215. Ronald H. Filler, Jerry W. Markham. Whistleblowers—a case study in the regulatory cycle for financial services. 12 Brook. J. Corp. Fin. & Com. L. 311-340 (2018).
216. Harvey Gelb. The Husky case: fraud, bankruptcy, and veil piercing. 12 Brook. J. Corp. Fin. & Com. L. 341-362 (2018).
August 24, 2018
217. Joan MacLeod Heminway. Let’s not give up on traditional for-profit corporations for sustainable social enterprise. 86 UMKC L. Rev. 779-803 (2018).
218. John E. Tyler III. Structuring for action and longevity in the green economy: being intentional about committing to social/green purposes, connecting effort and impact, and addressing harm and accountability. 86 UMKC L Rev 937-961 (2018).
219. Andrew Keay, Jingchen Zhao. Transforming corporate governance in Chinese corporations: a journey, not a destination. 38 Nw. J. Int’l L. & Bus. 187-232 (2018).
220. Chang-hsien Tsai, Yen-nung Wu. What conflict minerals rules tell us about the legal transplantation of corporate social responsibility standards without the state: from the United Nations to the United States to Taiwan. 38 Nw. J. Int’l L. & Bus. 233-284 (2018).
August 31, 2018
221. Deborah Masucci, Shravanthi Suresh. Transforming business through proactive dispute management. 18 Cardozo J. Conflict Resol. 659-676 (2017).
222. Jeff Thomas. Equity crowdfunding portals should join and enhance the crowd by providing venture formation resources. 42 Nova L. Rev. 375-415 (2018).
223. Joseph A. Schremmer, Charles C. Steincamp. Imputing regulatory failures in oil and gas licensing: a discussion and proposal. 57 Washburn L.J. 265-314 (2018).
224. Jeff Todd, R. Todd Jewell. Dubious assumptions, economic models, and expert testimony. 42 Del. J. Corp. L. 279-321 (2018).
225. James D. Cox, Randall S. Thomas. Delaware’s retreat: exploring developing fissures and tectonic shifts in Delaware corporate law. 42 Del. J. Corp. L. 323-389 (2018).
226. Mohsen Manesh. Creatures of contract: a half-truth about LLCs. 42 Del. J. Corp. L. 391-465 (2018).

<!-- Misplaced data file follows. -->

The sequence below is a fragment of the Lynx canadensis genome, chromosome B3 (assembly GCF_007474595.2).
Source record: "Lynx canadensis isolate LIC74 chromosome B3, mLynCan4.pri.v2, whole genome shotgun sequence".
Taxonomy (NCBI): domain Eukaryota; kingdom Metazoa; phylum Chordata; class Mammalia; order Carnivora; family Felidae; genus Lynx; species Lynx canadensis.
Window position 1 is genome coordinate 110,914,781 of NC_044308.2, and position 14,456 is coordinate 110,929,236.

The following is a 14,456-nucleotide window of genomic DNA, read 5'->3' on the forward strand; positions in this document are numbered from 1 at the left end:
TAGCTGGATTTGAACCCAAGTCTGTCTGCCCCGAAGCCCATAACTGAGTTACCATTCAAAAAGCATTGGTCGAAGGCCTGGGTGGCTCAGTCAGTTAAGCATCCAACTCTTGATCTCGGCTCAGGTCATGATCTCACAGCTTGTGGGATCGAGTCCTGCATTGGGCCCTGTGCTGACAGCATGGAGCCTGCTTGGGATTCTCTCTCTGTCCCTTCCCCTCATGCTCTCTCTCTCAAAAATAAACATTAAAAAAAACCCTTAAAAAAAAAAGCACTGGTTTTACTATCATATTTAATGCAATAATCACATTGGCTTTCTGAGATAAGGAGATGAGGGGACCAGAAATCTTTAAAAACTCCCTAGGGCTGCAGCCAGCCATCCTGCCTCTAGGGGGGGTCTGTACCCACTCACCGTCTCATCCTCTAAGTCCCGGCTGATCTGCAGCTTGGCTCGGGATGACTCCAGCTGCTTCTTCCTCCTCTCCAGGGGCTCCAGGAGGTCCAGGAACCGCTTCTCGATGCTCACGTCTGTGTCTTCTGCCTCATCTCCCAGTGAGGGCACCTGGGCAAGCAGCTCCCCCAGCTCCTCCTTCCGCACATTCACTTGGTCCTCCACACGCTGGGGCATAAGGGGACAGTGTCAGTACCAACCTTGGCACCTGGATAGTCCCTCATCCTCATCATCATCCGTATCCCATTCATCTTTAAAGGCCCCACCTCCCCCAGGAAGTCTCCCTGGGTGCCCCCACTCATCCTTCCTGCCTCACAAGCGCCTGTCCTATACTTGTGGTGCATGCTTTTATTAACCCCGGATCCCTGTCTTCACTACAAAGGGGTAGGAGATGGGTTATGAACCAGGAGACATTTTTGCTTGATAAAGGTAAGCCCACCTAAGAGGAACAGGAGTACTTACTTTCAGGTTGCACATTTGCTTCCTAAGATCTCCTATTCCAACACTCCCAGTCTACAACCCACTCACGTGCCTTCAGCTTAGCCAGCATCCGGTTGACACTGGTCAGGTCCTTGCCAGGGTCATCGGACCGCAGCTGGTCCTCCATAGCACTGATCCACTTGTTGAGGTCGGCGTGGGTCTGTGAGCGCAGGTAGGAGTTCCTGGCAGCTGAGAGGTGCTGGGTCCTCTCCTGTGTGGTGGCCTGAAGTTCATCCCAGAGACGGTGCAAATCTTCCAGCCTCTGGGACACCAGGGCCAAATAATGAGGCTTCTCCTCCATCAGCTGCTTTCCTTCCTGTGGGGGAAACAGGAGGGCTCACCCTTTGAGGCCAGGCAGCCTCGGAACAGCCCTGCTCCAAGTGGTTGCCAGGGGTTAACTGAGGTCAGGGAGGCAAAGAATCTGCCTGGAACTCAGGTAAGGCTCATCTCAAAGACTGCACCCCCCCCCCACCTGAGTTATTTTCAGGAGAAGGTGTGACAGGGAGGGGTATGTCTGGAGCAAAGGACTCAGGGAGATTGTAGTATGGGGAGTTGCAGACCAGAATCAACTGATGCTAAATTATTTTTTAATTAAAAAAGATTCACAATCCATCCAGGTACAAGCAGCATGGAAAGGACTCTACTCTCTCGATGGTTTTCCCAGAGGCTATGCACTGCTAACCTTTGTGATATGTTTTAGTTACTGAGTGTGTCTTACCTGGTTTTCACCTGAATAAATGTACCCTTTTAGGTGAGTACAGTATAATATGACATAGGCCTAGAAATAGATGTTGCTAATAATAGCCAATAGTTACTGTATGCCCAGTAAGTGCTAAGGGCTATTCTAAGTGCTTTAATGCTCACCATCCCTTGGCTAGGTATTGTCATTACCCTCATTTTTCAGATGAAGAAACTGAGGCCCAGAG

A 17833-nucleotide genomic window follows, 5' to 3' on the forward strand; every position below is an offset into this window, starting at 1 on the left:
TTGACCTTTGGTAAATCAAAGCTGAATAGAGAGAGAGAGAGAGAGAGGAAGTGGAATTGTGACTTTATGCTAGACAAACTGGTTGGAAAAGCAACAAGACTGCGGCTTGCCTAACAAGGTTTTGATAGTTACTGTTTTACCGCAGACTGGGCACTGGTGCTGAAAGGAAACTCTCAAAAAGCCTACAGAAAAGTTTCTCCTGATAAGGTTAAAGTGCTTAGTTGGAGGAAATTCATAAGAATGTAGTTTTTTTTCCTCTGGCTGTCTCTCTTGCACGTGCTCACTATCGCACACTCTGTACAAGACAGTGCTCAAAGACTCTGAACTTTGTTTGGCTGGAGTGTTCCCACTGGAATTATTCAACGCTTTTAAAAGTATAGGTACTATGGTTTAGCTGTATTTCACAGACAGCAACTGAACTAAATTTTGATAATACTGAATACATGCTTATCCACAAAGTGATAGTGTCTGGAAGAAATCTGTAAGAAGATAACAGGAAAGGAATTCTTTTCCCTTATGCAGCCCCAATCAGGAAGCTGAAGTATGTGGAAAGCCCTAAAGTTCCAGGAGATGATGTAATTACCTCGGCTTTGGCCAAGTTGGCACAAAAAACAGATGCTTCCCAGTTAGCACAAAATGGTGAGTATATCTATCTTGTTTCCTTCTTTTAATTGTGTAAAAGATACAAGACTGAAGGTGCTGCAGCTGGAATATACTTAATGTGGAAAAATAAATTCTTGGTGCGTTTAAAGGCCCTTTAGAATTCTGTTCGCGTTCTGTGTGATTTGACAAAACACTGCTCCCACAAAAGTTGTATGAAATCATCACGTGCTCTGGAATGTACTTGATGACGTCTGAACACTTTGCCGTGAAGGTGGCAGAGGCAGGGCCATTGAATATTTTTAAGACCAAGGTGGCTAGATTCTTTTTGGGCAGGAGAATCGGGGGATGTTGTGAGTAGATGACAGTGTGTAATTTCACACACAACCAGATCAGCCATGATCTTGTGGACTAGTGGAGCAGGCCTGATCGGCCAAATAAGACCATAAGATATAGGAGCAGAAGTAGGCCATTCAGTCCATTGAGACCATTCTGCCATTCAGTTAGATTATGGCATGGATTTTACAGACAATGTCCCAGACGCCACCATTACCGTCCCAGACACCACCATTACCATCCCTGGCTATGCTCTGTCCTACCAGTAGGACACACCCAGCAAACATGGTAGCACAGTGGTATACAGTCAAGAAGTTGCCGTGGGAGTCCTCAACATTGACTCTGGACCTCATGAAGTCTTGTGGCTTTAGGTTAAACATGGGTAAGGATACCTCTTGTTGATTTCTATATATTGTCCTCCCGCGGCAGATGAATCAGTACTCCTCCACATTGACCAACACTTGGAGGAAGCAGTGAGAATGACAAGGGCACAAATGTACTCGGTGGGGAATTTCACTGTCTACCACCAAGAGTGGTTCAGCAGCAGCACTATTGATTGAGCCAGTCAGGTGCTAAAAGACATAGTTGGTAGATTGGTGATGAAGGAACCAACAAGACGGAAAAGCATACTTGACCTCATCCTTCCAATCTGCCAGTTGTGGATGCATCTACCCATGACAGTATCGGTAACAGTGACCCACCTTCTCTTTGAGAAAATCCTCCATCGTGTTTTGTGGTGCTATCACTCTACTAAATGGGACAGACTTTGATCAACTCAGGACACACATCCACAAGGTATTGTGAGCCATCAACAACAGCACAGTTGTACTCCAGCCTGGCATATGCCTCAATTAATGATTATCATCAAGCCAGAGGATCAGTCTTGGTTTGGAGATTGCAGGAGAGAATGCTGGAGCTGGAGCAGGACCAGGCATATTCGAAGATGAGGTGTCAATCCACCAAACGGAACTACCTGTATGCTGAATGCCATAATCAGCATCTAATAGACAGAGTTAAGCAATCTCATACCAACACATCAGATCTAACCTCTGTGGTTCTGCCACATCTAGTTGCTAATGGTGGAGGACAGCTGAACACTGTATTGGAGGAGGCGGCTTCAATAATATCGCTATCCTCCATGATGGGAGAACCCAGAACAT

227. Jonathan S. Masur, Eric A. Posner. Cost-benefit analysis and the judicial role. 85 U. Chi. L. Rev. 935-986 (2018).
September 7, 2018
228. Jennifer S. Fan. Catching disruption: regulating corporate venture capital. 2018 Colum. Bus. L. Rev. 341-425.
229. Kathleen McGarvey Hidy. Business disputes over social media accounts: legal rights, judicial rationales, and the resultant business risks. 2018 Colum. Bus. L. Rev. 426-494.
230. Mark K. Brewer. Corporate social responsibility in the age of hydraulic fracturing in the United States and the United Kingdom. 51 Creighton L. Rev. 577-602 (2018).
231. Dan DePasquale, Surbhi Sarang & Natalie Bump Vena. Forging food justice through cooperatives in New York City. 45 Fordham Urb. L.J. 909-950 (2018).
232. Jonathan Brown. Beyond corporate form: a response to Dan DePasquale, Surbhi Sarang, and Natalie Bump Vena’s Forging Food Justice through Cooperatives in New York City. 45 Fordham Urb. L.J. 1121-1139 (2018).
233. Beth Van Schaack. The inconsequential choice-of-law question posed by Jesner v. Arab Bank. 24 ILSA J. Int’l & Comp. L. 359-368 (2018).
234. Bernard S. Sharfman. A private ordering defense of a company’s right to use dual class share structures in IPOs. 63 Vill. L. Rev. 1-34 (2018).
235. J. Robert Brown Jr. Shareholder proposals and the limits of encrypted interpretations. 63 Vill. L. Rev. 35-77 (2018).
236. Nicholas Walter. The utility of rational basis review. 63 Vill. L. Rev. 79-123 (2018).
237. Marek Dubovec, Adalberto Elias. The challenges of the Mexican intermediated securities holding system and opportunities for modernization. 19 Or. Rev. Int’l L. 93-130 (2018)
September 14, 2018
238. Daniel Greene, Omesh Kini, Jaideep Shenoy. An investigation of pooled purchasing as a source of value creation in diversifying acquisitions. 60 J.L. & Econ. 597-636 (2017).
239. Yuqi Gu, Connie X. Mao, Xuan Tian. Banks’ interventions and firms’ innovation: evidence from debt covenant violations. 60 J.L. & Econ. 637-671 (2017).
240. Juliet P. Kostritsky. One size does not fit all: a contextual approach to fiduciary duties owed to preferred stockholders from venture capital to public preferred to family business. 70 Rutgers U. L. Rev. 43-114 (2017).
241. Ross Levine, Chen Lin, Lai Wei. Insider trading and innovation. 60 J.L. & Econ. 749-800 (2017).
242. Matthew L. Mustokoff, Margaret E. Mazzeo. Loss causation on trial in Rule 10b-5 litigation a decade after Dura. 70 Rutgers U. L. Rev. 175-219 (2017).
September 21, 2018